Young Loggerheads Continue Their Journey

Filed under: Fort Fisher by fortfisher on Friday, December 20th, 2013

11-13_NCAFF_TurtleTagPrepA hidden nest, a perilous trek, a temporary home and a Coast Guard escort make the successful release of two loggerhead sea turtles by the North Carolina Aquarium at Fort Fisher quite an epic tale.

The sea turtles began their journey in August 2012, when they hatched in an undiscovered dune nest in Kure Beach. Instead of heading to sea as hatchlings typically do, eleven tiny turtles took off in the wrong direction. They traveled across a busy highway, through a convenience store parking lot and into a nearby natural area. Later the same day, Aquarium staff and Pleasure Island Sea Turtle Project volunteers discovered the tiny wanderers. Several of the strays were released immediately. The Aquarium took in and cared for the remaining turtles.

Each summer, the Aquarium works with N.C. Wildlife Resources Commission and local sea turtle rescue organizations, accepting a limited number of hatchlings that do not make the initial trek to the ocean. Usually these turtles are discovered during routine nest excavations three days after a nest hatches.

While at the Aquarium, the animals received careful monitoring and care to ensure proper growth and good health. When they arrived the turtles were about the size of an Oreo cookie, but a fraction of the weight. During their stay, they grew and helped educate more than 433,000 visitors about sea turtle species, all of which are threatened or endangered.

Recently, two of the yearling turtles were cleared for release. Their growth enabled their inclusion in a satellite tracking program that began at the Aquarium in 2012. Staff named the pair, Shadow and Sassy, and affixed small battery-powered satellite transmitters to the turtles. The tracking devices allow Aquarium staff and others to gather valuable information on a released turtle’s movements.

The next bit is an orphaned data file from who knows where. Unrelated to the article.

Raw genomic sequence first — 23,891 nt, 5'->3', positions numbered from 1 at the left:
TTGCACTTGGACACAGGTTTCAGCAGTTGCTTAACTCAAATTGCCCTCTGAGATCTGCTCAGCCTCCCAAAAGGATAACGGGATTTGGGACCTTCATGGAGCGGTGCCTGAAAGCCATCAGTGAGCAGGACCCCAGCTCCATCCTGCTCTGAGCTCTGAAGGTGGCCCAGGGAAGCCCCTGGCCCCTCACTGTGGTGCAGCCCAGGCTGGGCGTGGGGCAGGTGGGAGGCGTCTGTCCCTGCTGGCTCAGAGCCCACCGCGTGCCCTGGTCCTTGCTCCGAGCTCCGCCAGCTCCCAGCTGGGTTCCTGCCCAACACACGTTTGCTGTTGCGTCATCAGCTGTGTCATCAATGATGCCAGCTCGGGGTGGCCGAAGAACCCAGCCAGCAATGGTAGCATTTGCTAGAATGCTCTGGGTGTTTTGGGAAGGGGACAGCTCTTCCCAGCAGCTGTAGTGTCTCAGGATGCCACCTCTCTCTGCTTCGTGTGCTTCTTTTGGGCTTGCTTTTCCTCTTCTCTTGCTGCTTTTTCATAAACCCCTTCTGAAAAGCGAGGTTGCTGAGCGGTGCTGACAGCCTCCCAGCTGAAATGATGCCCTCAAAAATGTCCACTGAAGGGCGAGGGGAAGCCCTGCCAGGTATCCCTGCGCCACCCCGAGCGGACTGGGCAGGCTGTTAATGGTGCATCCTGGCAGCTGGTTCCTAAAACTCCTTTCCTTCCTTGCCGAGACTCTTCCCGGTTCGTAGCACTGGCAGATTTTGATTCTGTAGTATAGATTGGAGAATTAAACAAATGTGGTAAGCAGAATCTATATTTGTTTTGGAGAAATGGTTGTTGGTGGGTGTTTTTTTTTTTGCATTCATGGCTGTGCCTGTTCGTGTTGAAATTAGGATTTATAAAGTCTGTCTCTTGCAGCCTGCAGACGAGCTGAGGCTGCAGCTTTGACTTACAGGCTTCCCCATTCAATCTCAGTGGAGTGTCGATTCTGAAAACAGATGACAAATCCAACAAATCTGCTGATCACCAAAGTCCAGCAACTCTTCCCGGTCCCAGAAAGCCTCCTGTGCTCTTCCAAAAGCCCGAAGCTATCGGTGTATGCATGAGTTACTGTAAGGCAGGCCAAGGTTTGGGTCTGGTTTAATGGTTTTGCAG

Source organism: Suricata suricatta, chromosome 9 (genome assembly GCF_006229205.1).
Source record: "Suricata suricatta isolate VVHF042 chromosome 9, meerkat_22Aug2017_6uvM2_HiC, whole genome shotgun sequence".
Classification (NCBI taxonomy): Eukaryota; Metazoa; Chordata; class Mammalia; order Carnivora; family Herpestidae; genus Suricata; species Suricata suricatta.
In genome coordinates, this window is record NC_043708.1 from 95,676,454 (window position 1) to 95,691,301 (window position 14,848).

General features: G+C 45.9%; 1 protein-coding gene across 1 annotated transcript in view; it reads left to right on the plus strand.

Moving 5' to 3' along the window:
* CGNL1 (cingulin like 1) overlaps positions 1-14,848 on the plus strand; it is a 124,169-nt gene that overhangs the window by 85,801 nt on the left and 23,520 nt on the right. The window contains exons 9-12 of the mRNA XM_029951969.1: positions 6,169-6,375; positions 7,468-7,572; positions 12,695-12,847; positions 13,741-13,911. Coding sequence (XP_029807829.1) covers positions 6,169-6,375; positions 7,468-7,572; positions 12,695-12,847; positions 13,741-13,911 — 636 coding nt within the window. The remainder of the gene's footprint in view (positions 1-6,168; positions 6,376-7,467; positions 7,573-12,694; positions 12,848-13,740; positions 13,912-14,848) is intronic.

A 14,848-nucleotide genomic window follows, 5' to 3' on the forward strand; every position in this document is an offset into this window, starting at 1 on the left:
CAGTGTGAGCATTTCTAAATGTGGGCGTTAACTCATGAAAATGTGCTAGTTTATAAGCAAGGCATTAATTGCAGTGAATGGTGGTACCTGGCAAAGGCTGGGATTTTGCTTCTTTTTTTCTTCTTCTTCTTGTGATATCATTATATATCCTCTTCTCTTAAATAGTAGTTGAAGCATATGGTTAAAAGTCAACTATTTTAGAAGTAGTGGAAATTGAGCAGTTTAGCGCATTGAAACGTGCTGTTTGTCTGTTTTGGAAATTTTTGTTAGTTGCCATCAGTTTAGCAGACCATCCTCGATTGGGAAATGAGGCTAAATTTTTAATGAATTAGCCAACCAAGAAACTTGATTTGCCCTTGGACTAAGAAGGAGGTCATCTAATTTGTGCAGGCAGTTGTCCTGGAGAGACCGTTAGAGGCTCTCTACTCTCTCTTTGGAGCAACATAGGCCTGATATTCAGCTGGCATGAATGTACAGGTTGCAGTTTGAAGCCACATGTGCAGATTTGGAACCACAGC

“Loggerheads spend most of their lives in the open ocean,” said Aquarium Curator Hap Fatzinger. “We don’t know much about them. Tracking these animals can help us learn more about their behavior.”

In late November, Shadow and Sassy caught a ride with the U.S. Coast Guard on maneuvers from Fort Macon and were released into the warm water of the Gulf Stream.

At the time of release, Sassy weighed approximately 9.2 pounds and measured 13.3 inches (curved length). Shadow weighed 8.8 pounds and measured 13.2 inches.

Since their release, Sassy and Shadow have traveled more than 1,534 miles and 1,518 miles, respectively. Aquarium staff plan to track the turtles for several months. The public can also follow the animals’ progress and learn more about sea turtles at seaturtle.org.